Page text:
While Fresno Mayor Lee Brand won’t come out and directly say he is endorsing Jerry Dyer as his successor, his dollars may do the talking for him.
Brand contributed $20,000 from his campaign account to the independent expenditure effort run by the Fresno Chamber of Commerce to elect Dyer for mayor and Nathan Alonzo for City Council.
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The mayor certainly has cash on hand to donate. At the end of 2019, he had $430,833 in his account. He is not running for reelection.
The chamber’s account can advocate for its candidates in any way, as long as it does not coordinate with them. So far, they’ve printed materials left at doorsteps and spent money on digital ads.
On the other side, Rising Together, No on Dyer for Mayor 2020 picked up another check from a California legislator. Assemblyman Rob Bonta’s campaign contributed $1,000.
Other Campaign Figures
City elected officers and candidates filed their fundraising figures for 2019. Because of the primary moving to March, the 2019 figures came in after the filings were due for fundraising in the first 18 days of 2020.
Jerry Dyer, as he has done thus far with those 2020 numbers, outraised his chief opponent for Fresno mayor, Andrew Janz, in last year’s cycle.
Likewise, Nathan Alonzo raised and spent more than Tyler Maxwell in the Fresno City Council District 4 race.
Other elected officials raised money in 2019 even though they did not have an active election.
Councilman Mike Karbassi raised $215,934 in his successful run for an August special election to fill the vacant District 2 seat on the city council.
Garry Bredefeld also raised six-digits. He does not have a challenger for reelection to represent District 6.
|Candidate||Race||2019 Raised||2019 Spent|
|Jerry Dyer||Fresno Mayor||$646,863||$262,450|
|Andrew Janz||Fresno Mayor||$255,884||$150,232|
|Tyler Maxwell||Fresno Council District 4||$96,023||$55,907|
|Nathan Alonzo||Fresno Council District 4||$167,097||$86,932|
|Esmeralda Soria||Fresno Council District 1||$10,800||$46,346|
|Mike Karbassi||Fresno Council District 2||$215,934||$201,415|
|Miguel Arias||Fresno Council District 3||$59,123||$45,987|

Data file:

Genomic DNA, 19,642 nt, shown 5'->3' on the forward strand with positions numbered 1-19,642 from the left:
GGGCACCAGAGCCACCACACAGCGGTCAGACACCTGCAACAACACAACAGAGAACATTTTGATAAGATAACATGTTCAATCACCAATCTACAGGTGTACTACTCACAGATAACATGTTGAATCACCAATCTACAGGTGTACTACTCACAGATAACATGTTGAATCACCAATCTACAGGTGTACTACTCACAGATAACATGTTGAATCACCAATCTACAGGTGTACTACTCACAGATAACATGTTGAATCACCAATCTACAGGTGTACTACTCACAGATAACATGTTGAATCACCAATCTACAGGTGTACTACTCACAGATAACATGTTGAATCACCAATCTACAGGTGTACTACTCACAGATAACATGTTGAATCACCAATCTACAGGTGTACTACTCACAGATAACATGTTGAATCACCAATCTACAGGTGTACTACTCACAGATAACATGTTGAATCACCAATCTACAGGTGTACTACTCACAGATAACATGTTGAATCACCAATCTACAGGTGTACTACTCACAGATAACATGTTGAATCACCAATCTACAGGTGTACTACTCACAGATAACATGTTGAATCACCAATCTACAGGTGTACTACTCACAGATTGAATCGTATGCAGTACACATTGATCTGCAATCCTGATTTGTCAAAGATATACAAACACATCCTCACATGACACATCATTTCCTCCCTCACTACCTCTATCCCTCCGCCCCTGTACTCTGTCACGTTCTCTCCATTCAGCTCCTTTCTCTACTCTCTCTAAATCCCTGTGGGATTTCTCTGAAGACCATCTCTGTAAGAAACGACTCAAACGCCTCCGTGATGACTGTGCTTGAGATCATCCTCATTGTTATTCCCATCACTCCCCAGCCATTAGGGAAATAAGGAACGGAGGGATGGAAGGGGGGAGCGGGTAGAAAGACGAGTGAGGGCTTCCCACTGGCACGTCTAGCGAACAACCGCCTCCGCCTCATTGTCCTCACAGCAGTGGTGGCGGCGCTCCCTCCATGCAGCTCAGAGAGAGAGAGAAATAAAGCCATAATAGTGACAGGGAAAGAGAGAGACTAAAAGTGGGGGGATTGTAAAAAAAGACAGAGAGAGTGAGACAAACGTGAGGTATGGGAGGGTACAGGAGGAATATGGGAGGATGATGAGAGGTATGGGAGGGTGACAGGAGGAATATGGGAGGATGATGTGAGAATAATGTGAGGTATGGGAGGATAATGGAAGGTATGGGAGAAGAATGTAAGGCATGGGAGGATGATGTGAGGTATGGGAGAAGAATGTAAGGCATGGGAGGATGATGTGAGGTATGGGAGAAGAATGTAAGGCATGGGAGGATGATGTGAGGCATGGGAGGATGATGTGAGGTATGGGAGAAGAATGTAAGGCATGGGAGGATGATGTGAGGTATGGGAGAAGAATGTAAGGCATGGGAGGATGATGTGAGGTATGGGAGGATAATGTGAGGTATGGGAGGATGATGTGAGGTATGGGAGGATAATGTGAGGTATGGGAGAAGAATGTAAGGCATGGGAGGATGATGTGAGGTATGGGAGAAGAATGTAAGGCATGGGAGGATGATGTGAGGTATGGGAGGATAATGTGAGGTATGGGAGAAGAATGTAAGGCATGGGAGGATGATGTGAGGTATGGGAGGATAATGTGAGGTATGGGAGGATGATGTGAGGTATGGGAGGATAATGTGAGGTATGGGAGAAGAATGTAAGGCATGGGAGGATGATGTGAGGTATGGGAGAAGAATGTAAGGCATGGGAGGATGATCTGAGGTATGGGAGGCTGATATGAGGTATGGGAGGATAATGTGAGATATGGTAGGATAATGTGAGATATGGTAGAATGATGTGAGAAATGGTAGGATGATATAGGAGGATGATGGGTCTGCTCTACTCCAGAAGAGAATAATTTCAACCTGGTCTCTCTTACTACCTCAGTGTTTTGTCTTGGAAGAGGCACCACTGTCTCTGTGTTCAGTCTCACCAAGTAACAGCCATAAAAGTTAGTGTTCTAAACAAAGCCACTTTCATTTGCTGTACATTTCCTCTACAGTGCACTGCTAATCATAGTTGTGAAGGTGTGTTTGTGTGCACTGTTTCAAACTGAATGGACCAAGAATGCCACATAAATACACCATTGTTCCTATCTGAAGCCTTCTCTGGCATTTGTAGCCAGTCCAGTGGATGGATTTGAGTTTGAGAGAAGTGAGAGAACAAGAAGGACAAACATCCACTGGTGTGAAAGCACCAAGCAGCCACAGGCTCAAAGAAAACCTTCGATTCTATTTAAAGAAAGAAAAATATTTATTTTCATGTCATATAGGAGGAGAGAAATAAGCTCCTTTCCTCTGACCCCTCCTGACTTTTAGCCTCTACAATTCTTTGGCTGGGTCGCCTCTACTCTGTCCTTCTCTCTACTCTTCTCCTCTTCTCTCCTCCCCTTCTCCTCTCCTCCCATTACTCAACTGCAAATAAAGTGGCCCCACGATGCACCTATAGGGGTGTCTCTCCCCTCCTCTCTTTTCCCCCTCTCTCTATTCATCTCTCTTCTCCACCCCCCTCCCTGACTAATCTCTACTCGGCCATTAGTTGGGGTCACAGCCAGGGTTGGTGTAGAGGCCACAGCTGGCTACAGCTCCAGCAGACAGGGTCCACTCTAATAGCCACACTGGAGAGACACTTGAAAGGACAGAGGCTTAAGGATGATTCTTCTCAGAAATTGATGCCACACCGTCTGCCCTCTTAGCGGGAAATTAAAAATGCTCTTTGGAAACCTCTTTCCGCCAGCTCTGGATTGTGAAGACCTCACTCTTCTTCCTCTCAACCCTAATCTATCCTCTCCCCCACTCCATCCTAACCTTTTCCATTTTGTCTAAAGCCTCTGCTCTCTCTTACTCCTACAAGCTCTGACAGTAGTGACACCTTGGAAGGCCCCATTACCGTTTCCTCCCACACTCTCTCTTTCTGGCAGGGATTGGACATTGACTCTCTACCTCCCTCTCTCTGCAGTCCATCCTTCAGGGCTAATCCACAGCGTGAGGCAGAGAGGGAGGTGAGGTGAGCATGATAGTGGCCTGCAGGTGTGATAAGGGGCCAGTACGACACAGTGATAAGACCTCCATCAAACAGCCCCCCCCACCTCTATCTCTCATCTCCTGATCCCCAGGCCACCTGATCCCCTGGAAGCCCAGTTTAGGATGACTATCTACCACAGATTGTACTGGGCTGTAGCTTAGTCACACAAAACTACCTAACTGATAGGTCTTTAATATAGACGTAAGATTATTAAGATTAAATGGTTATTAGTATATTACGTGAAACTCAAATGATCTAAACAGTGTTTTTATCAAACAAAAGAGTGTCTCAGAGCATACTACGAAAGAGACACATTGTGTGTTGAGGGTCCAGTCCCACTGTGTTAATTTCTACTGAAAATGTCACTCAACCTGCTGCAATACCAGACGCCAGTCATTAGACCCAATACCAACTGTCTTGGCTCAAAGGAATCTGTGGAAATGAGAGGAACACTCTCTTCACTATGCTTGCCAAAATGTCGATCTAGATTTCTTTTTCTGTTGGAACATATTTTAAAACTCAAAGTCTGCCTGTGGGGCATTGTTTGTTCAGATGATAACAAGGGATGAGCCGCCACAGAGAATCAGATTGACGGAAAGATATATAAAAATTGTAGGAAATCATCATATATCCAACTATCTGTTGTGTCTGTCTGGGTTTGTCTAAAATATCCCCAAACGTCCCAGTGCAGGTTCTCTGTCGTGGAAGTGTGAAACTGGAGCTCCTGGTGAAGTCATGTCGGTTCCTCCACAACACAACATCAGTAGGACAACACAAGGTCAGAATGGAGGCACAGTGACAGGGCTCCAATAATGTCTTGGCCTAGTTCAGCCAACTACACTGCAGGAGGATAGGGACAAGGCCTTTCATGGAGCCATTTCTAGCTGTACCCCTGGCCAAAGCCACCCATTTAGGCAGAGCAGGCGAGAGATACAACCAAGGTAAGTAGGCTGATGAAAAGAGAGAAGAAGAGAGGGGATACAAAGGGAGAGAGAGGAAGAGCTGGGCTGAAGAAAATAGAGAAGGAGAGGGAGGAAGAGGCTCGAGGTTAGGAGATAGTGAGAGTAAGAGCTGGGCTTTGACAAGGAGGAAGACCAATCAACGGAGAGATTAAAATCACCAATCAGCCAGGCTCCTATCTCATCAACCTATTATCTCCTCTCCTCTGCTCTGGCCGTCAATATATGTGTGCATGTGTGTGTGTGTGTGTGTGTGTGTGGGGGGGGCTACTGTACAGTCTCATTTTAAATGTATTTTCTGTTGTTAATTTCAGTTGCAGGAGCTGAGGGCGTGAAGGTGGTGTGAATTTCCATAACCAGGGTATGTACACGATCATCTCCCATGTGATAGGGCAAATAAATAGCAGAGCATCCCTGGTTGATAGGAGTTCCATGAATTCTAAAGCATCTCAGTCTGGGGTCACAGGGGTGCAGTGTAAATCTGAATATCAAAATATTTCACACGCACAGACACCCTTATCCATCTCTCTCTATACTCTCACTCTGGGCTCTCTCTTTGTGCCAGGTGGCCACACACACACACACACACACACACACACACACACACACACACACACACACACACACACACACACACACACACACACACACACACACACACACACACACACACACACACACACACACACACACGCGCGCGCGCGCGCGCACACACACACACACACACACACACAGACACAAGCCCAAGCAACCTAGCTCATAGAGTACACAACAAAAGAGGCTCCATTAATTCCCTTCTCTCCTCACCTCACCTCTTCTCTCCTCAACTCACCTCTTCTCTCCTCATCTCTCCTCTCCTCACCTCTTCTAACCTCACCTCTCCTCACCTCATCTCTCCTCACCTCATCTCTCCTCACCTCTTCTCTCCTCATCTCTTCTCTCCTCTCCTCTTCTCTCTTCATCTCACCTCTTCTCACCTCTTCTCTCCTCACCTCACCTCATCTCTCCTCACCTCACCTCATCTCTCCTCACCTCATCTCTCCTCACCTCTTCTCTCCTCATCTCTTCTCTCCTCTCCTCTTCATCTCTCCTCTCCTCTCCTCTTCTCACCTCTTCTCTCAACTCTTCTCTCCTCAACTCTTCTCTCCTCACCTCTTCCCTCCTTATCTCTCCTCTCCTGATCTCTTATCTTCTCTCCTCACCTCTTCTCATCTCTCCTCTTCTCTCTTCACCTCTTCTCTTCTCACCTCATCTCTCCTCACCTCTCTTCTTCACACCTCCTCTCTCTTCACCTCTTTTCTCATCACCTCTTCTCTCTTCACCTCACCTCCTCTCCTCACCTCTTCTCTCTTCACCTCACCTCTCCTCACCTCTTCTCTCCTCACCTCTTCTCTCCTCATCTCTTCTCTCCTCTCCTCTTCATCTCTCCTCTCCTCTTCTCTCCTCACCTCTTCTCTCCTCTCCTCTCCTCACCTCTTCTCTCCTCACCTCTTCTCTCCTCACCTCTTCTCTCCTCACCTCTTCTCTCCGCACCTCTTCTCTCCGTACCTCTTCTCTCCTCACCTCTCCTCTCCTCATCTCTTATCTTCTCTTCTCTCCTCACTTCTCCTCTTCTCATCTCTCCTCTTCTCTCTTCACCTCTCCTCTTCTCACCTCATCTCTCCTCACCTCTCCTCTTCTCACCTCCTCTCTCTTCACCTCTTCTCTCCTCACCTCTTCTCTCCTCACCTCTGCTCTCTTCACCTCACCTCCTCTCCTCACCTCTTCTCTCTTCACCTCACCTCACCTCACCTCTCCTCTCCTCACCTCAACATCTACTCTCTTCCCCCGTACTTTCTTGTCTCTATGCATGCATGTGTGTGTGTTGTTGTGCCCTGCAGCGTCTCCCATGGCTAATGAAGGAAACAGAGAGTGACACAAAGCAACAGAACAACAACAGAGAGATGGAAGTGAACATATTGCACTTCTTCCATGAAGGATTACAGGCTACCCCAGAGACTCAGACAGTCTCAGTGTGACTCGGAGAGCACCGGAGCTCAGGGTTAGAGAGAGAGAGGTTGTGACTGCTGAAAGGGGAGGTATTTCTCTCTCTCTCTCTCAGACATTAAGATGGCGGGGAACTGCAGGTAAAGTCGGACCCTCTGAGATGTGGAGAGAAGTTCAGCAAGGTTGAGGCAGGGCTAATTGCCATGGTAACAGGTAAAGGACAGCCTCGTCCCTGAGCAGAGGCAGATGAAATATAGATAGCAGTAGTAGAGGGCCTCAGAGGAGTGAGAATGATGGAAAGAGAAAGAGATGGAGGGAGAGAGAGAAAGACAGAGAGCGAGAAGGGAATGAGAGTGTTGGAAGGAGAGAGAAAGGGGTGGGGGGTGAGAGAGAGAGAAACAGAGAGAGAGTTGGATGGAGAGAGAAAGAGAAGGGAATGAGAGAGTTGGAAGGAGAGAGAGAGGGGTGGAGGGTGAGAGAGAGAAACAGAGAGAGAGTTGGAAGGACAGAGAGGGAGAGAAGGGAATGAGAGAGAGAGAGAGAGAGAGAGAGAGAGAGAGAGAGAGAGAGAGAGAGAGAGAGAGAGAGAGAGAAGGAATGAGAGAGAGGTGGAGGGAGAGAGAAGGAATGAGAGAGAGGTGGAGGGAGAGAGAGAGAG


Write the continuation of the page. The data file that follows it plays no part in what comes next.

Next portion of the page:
|Paul Caprioglio||Fresno Council District 4||$0||$14,214|
|Luis Chavez||Fresno Council District 5||$1,000||$21,152|
|Garry Bredefeld||Fresno Council District 6||$273,449||$25,411|
|Nelson Esparza||Fresno Council District 7||$61,319||$71,179|
|Lee Brand||Fresno Mayor||$19,600||$24,378|
Councilmembers Teaming Up for Tower Clean Up
Councilmembers Miguel Arias and Esmeralda Soria want to clean up the Tower District and are funding a pilot program to do so.
Their districts meet on Olive Avenue, the heart of the Tower. Each council member will contribute about $20,000 from their respective budgets to fund beautification efforts on Olive, between Palm and Blackstone avenues.
“We are going to clean, beautify and fix The Tower,” Arias said at a news conference last week. “The Tower is the soul of the city.”
Some of the improvement efforts include artistic garbage cans, crosswalks as art, and local merchants charged with daily trash pickup and street cleaning.
Neighborhood Industries will help coordinate the Tower cleanup efforts.
County Eyes Old Clovis Costco Building
What does Fresno County have in mind for the old Costco building in Clovis?
A county spokesman isn’t saying. But, the item was on the closed session agenda at Tuesday’s Board of Supervisors meeting. It had the innocuous label of “Instructions to County’s negotiator may concern purchase or lease of properties, price, terms and conditions.”
Cook Land Company purchased the 140,000 square-foot building in December after Costco moved to bigger and more modern digs a few miles away. The company also leases buildings to the county’s social services department at the former Pelco campus, coincidentally adjacent to the shopping center where the old Costco was housed.